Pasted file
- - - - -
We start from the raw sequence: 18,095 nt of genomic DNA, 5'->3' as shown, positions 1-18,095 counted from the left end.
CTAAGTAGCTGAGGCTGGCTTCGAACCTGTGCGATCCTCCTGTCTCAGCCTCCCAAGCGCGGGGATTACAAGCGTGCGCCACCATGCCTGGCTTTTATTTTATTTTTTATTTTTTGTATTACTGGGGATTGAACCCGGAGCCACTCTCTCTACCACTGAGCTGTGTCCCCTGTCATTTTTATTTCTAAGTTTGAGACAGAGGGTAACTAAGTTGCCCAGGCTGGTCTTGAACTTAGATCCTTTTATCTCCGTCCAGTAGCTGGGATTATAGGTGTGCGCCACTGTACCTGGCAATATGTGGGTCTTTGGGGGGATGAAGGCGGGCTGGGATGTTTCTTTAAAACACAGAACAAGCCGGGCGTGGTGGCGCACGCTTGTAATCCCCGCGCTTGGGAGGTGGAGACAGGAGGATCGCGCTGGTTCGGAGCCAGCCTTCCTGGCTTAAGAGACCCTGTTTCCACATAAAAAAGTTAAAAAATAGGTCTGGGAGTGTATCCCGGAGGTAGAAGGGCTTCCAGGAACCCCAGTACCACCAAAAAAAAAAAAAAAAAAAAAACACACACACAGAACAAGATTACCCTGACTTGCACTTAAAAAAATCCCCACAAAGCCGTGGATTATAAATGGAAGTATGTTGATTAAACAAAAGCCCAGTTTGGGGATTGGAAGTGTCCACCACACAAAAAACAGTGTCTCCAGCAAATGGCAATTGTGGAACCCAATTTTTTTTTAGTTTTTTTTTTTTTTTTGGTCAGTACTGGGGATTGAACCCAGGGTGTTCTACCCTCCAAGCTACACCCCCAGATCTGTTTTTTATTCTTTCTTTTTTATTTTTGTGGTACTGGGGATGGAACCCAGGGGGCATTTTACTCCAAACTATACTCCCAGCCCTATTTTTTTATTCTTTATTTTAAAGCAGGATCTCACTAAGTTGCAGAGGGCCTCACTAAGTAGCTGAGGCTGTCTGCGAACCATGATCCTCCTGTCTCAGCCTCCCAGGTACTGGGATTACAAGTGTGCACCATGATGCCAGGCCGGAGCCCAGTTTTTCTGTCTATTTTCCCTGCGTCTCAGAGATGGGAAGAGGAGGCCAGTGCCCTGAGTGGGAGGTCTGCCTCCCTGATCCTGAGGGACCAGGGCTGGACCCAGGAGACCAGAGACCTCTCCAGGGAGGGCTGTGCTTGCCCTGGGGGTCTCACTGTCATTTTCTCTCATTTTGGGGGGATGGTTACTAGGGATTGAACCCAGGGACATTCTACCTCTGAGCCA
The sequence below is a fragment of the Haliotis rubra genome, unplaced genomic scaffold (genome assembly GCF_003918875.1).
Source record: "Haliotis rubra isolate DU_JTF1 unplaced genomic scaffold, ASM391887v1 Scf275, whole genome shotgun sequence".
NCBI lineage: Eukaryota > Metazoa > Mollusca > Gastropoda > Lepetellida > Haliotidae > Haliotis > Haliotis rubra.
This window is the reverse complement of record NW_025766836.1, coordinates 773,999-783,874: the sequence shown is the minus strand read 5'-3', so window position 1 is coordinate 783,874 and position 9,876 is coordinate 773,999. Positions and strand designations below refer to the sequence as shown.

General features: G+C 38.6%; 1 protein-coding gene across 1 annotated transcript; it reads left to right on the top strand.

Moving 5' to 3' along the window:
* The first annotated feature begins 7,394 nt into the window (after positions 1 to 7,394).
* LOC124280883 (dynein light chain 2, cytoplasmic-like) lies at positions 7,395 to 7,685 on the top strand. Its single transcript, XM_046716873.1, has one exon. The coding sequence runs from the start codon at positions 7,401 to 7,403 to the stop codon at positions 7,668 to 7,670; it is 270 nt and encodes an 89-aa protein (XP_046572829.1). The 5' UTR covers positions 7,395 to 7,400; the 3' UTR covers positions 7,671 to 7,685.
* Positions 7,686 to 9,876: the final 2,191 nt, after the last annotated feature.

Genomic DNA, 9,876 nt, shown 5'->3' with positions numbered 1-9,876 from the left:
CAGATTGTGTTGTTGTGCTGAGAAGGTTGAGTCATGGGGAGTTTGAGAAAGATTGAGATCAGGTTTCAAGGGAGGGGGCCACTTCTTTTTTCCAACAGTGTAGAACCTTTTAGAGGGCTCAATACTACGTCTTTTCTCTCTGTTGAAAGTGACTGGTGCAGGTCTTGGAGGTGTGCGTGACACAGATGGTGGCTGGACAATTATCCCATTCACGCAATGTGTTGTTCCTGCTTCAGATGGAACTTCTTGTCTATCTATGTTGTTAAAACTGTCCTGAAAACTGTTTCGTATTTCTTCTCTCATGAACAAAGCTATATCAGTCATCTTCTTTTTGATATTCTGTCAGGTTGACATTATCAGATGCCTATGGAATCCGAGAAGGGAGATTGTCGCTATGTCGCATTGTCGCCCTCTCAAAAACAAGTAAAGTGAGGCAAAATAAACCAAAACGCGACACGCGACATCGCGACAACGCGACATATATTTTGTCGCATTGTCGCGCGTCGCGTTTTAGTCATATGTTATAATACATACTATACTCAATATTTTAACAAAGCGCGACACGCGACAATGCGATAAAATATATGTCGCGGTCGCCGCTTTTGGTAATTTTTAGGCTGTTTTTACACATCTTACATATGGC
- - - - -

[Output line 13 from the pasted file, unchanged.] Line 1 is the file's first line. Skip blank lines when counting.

CAGATTGTGTTGTTGTGCTGAGAAGGTTGAGTCATGGGGAGTTTGAGAAAGATTGAGATCAGGTTTCAAGGGAGGGGGCCACTTCTTTTTTCCAACAGTGTAGAACCTTTTAGAGGGCTCAATACTACGTCTTTTCTCTCTGTTGAAAGTGACTGGTGCAGGTCTTGGAGGTGTGCGTGACACAGATGGTGGCTGGACAATTATCCCATTCACGCAATGTGTTGTTCCTGCTTCAGATGGAACTTCTTGTCTATCTATGTTGTTAAAACTGTCCTGAAAACTGTTTCGTATTTCTTCTCTCATGAACAAAGCTATATCAGTCATCTTCTTTTTGATATTCTGTCAGGTTGACATTATCAGATGCCTATGGAATCCGAGAAGGGAGATTGTCGCTATGTCGCATTGTCGCCCTCTCAAAAACAAGTAAAGTGAGGCAAAATAAACCAAAACGCGACACGCGACATCGCGACAACGCGACATATATTTTGTCGCATTGTCGCGCGTCGCGTTTTAGTCATATGTTATAATACATACTATACTCAATATTTTAACAAAGCGCGACACGCGACAATGCGATAAAATATATGTCGCGGTCGCCGCTTTTGGTAATTTTTAGGCTGTTTTTACACATCTTACATATGGC